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Trends Microbiol. 2015 May;23(5):296-300. doi: 10.1016/j.tim.2015.01.012. Epub 2015 Feb 17.

Fueling type III secretion.

Author information

1
Cell Biology and Metabolism Program, Eunice Kennedy Shriver National Institute of Child Health and Human Development, National Institutes of Health, Bethesda, MD 20892, USA.
2
Department of Molecular Biology and Microbiology, Case Western Reserve University, Cleveland, OH 44106-4960, USA. Electronic address: arne.rietsch@case.edu.

Abstract

Type III secretion systems (T3SSs) are complex nanomachines that export proteins from the bacterial cytoplasm across the cell envelope in a single step. They are at the core of the machinery used to assemble the bacterial flagellum, and the needle complex many Gram-negative pathogens use to inject effector proteins into host cells and cause disease. Several models have been put forward to explain how this export is energized, and the mechanism has been the subject of considerable debate. Here we present an overview of these models and discuss their relative merits. Recent evidence suggests that the proton motive force (pmf) is the primary energy source for type III secretion, although contribution from refolding of secreted proteins has not been ruled out. The mechanism by which the pmf is converted to protein export remains enigmatic.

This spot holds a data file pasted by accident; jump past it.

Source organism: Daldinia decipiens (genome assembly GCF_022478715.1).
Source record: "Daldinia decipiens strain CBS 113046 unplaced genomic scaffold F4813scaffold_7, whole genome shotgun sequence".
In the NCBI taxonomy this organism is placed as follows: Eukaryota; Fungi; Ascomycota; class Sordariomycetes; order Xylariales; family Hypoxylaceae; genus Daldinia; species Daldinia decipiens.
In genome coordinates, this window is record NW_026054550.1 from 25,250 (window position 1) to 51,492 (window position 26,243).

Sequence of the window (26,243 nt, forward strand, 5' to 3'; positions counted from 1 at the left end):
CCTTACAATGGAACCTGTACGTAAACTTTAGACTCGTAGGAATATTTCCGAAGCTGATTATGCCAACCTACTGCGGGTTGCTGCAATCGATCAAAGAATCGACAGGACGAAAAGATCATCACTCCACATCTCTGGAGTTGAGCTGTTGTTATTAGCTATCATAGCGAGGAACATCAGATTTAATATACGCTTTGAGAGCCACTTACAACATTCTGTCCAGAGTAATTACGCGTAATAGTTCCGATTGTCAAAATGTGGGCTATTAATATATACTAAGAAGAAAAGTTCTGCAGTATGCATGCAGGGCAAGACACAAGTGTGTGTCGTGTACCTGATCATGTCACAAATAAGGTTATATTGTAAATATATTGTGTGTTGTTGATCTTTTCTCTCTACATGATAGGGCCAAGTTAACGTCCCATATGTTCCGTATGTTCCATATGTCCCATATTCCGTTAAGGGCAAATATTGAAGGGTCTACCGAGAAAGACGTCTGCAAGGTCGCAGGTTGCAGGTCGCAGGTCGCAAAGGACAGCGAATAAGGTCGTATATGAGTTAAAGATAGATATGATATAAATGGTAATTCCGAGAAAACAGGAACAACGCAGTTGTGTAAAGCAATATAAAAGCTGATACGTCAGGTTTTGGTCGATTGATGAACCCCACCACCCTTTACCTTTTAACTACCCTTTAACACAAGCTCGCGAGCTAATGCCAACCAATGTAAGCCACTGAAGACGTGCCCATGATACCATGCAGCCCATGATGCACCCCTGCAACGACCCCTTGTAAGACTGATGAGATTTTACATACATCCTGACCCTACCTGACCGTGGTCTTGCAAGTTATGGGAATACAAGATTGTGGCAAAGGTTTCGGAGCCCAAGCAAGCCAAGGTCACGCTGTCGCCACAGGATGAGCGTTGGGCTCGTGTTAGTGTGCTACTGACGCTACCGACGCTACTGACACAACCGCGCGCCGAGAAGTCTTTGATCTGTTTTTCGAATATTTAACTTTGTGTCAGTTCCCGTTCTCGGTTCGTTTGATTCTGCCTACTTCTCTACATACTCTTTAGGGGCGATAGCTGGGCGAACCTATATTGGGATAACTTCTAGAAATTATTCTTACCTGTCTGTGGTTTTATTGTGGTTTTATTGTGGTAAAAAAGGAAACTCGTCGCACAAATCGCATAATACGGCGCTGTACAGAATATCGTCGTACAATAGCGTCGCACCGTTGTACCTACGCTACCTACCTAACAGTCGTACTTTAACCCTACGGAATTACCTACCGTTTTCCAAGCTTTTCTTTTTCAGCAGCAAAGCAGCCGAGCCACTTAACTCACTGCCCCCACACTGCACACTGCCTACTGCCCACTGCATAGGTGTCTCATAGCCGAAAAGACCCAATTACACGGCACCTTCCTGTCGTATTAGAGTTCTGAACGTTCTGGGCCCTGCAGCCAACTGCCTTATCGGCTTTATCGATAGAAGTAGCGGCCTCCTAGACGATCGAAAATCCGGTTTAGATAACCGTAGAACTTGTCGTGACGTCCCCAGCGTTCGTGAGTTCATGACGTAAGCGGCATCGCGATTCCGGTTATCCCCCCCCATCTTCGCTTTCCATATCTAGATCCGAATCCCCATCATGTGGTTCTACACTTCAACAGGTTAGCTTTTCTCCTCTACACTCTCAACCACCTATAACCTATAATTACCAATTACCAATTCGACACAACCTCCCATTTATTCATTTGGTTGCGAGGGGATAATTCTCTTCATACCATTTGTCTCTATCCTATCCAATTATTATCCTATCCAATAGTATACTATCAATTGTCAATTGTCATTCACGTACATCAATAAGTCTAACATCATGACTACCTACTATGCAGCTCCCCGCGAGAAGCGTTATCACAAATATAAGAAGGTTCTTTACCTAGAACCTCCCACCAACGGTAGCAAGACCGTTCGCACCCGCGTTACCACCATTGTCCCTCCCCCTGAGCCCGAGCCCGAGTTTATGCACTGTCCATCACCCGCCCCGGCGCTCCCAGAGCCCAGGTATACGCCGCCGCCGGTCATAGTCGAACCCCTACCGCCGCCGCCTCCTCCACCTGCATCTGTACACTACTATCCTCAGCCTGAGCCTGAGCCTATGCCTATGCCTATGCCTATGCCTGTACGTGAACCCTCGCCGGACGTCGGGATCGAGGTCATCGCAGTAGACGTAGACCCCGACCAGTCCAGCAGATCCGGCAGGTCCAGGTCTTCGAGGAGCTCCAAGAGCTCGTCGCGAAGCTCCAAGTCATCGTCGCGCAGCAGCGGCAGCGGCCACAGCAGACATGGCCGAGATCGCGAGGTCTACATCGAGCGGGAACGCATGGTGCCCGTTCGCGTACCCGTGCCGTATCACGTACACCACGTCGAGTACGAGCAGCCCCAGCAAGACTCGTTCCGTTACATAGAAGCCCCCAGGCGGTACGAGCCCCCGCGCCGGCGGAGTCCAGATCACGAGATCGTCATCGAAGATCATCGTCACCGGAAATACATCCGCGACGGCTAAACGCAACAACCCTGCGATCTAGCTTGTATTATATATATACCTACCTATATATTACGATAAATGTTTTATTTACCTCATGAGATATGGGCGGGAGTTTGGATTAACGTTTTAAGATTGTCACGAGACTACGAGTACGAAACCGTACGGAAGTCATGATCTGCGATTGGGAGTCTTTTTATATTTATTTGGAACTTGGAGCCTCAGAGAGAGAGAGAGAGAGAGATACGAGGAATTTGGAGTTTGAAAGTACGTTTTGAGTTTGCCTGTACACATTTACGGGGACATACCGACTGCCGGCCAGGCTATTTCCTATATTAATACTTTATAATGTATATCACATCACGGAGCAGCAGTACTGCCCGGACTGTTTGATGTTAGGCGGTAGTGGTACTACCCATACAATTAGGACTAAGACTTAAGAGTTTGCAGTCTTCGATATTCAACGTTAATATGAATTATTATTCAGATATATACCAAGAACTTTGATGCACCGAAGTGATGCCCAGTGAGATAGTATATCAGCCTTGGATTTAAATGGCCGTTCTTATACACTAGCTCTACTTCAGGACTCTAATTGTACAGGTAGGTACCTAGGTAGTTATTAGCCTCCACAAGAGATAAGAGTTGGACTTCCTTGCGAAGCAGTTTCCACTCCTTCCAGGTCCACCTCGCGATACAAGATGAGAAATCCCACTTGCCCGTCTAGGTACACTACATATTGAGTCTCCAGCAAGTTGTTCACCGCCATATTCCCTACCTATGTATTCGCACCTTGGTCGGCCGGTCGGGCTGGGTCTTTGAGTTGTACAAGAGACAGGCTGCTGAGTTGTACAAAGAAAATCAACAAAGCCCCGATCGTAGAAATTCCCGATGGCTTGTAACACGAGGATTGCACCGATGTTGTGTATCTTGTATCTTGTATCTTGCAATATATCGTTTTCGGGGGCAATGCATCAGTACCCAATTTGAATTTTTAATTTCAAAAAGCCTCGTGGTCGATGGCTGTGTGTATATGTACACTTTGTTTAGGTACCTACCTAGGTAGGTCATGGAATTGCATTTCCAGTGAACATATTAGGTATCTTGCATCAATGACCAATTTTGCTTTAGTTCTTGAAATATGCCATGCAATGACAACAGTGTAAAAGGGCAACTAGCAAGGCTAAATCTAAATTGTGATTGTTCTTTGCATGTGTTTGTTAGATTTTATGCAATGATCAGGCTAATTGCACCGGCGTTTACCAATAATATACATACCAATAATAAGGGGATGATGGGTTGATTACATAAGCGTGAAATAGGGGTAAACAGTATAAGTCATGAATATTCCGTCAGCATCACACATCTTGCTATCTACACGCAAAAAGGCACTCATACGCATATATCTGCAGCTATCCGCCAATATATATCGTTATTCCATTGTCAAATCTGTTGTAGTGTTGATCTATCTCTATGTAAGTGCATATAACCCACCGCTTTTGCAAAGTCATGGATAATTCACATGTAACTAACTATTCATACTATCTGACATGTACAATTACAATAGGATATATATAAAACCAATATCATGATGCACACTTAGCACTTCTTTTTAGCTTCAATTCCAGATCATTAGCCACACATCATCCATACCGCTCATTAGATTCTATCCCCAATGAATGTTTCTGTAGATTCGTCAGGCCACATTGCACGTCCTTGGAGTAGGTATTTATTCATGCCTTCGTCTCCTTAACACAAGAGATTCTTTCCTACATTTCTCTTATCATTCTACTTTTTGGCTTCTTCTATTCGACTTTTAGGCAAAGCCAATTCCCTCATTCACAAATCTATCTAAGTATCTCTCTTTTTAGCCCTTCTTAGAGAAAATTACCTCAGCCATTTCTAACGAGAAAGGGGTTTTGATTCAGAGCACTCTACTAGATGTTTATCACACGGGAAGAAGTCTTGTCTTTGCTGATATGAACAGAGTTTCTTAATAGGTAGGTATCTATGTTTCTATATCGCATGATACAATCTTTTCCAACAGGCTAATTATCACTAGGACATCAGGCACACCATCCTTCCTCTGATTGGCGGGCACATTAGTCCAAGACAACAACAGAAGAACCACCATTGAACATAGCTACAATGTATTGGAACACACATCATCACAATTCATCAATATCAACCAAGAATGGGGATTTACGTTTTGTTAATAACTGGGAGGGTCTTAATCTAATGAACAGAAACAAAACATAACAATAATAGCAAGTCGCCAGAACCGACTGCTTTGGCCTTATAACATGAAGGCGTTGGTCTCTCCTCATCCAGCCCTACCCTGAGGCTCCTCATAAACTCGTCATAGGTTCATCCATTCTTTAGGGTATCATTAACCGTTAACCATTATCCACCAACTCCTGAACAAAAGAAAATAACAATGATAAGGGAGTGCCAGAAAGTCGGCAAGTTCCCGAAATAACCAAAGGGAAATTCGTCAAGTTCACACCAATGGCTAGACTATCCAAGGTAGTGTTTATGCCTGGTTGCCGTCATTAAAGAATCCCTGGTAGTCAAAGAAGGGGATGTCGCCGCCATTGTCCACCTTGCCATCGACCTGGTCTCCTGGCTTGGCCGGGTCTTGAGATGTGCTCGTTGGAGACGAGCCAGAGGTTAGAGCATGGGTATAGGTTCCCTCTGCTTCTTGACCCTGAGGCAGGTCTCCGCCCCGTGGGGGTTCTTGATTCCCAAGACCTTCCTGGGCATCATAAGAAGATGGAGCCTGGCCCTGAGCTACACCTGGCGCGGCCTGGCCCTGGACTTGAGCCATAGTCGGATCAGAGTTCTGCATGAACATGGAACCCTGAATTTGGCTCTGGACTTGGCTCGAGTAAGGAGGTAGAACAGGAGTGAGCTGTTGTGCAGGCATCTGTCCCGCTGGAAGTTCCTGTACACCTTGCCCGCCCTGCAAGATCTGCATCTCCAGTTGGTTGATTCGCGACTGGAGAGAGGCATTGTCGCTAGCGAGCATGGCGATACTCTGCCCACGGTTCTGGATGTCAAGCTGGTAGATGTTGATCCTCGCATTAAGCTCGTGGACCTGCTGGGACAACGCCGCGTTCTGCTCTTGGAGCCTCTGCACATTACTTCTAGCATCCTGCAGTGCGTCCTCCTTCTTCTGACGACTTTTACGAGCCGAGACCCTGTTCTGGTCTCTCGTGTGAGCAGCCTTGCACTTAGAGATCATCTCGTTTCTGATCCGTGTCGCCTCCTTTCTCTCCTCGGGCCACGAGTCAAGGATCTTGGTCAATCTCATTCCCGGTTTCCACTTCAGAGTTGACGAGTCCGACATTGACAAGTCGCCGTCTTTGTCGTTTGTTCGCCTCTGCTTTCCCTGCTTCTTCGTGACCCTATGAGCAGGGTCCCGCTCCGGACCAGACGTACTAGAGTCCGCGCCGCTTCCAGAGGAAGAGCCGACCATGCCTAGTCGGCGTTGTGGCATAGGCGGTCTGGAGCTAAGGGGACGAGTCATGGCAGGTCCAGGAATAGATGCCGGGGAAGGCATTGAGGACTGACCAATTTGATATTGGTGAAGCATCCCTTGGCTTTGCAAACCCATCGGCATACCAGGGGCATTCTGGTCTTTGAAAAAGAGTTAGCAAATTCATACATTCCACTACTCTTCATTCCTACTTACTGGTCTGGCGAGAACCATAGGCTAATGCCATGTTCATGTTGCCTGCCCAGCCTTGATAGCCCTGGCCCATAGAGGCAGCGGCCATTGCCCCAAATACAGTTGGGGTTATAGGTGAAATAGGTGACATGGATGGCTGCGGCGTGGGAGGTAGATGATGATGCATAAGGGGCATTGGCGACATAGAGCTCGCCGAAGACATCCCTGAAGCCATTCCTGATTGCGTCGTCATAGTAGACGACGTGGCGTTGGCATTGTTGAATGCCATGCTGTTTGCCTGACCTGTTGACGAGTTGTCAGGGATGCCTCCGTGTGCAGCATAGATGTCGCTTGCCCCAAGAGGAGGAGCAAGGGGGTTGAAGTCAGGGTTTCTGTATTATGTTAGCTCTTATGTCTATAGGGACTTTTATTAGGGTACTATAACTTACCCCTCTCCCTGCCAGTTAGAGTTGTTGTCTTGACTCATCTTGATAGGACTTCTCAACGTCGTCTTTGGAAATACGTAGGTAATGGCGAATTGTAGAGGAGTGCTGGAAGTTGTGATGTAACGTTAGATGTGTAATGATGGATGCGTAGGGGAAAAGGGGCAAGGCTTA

KEYWORDS:

ATPase; T3SS; flagellum; needle complex; proton motive force

PMID:
25701111
PMCID:
PMC4417389
DOI:
10.1016/j.tim.2015.01.012
[Indexed for MEDLINE]
Free PMC Article
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